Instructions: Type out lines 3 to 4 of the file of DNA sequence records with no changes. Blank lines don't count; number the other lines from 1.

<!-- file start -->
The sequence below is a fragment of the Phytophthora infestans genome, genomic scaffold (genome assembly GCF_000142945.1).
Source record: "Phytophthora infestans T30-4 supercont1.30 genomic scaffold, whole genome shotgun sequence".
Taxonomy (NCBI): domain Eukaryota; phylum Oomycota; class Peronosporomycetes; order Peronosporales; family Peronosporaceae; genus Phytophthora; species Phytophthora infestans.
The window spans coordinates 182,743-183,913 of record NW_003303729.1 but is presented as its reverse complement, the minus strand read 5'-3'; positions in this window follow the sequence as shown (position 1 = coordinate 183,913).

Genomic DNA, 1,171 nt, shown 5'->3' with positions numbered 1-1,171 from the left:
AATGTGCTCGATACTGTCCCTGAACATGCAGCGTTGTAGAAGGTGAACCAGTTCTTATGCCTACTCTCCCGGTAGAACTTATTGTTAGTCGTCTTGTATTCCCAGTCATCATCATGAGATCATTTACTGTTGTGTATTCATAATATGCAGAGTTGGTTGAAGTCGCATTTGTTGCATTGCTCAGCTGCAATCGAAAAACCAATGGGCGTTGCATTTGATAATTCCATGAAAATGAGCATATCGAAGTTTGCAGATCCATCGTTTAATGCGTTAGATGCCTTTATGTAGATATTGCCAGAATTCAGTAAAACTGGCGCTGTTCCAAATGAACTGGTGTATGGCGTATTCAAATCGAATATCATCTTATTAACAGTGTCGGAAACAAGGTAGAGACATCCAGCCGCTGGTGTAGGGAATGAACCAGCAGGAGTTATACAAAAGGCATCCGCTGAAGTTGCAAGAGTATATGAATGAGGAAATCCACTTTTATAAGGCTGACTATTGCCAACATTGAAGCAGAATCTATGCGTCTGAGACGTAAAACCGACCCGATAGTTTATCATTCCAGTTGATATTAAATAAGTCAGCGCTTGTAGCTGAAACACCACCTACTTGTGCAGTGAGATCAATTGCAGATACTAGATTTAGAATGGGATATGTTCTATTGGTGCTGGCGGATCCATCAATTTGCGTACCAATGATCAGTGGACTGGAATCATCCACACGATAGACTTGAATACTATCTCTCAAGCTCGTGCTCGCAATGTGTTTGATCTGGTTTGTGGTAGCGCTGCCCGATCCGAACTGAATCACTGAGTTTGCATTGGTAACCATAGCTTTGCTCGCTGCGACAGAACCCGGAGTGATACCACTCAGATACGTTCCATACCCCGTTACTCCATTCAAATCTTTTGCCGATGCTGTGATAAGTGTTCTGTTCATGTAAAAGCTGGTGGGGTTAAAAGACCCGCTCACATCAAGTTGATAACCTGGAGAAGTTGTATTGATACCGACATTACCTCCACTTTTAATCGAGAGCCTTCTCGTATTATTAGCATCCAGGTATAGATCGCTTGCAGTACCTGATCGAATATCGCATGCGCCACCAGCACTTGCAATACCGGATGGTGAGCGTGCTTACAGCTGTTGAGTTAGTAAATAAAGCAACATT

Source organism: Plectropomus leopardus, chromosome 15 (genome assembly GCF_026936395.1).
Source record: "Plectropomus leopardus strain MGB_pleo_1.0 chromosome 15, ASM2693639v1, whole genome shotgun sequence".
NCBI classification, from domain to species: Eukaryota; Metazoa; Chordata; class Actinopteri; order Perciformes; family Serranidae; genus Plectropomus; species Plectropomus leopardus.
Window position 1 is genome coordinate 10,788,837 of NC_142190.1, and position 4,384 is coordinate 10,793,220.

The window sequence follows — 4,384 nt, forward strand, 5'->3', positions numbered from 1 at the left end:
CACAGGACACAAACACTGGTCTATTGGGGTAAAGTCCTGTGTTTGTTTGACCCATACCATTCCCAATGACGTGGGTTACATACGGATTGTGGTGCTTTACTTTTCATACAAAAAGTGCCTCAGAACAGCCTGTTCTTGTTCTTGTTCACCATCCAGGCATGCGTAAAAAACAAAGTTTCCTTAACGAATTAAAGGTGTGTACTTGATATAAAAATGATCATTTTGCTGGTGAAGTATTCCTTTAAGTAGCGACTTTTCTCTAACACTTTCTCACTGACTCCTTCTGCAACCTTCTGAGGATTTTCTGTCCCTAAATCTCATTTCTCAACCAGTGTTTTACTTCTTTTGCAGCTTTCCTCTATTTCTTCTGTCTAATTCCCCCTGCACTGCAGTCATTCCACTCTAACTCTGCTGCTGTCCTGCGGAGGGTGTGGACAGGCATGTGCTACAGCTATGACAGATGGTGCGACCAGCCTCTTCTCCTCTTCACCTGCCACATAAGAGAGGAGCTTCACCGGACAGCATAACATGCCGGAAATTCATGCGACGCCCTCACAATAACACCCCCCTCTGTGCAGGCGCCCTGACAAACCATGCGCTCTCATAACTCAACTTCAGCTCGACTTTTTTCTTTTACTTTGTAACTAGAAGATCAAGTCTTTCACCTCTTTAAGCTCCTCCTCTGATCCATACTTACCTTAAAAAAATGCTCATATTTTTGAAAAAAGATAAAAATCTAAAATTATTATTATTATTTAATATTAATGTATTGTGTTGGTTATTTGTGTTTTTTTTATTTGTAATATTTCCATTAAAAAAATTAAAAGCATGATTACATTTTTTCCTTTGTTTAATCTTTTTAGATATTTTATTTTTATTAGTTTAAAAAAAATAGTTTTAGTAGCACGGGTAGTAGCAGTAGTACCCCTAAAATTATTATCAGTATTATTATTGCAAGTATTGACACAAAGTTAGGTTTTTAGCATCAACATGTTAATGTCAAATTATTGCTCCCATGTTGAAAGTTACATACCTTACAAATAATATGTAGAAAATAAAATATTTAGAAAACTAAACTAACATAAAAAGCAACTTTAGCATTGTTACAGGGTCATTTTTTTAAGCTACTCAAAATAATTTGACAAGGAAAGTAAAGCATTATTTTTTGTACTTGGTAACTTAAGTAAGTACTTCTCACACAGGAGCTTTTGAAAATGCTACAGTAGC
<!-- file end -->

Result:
Taxonomy (NCBI): domain Eukaryota; phylum Oomycota; class Peronosporomycetes; order Peronosporales; family Peronosporaceae; genus Phytophthora; species Phytophthora infestans.
The window spans coordinates 182,743-183,913 of record NW_003303729.1 but is presented as its reverse complement, the minus strand read 5'-3'; positions in this window follow the sequence as shown (position 1 = coordinate 183,913).